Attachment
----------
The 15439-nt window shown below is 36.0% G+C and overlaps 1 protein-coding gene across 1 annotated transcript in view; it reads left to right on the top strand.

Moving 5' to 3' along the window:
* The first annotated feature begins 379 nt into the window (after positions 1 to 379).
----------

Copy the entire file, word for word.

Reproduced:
The 15439-nt window shown below is 36.0% G+C and overlaps 1 protein-coding gene across 1 annotated transcript in view; it reads left to right on the top strand.

Moving 5' to 3' along the window:
* The first annotated feature begins 379 nt into the window (after positions 1 to 379).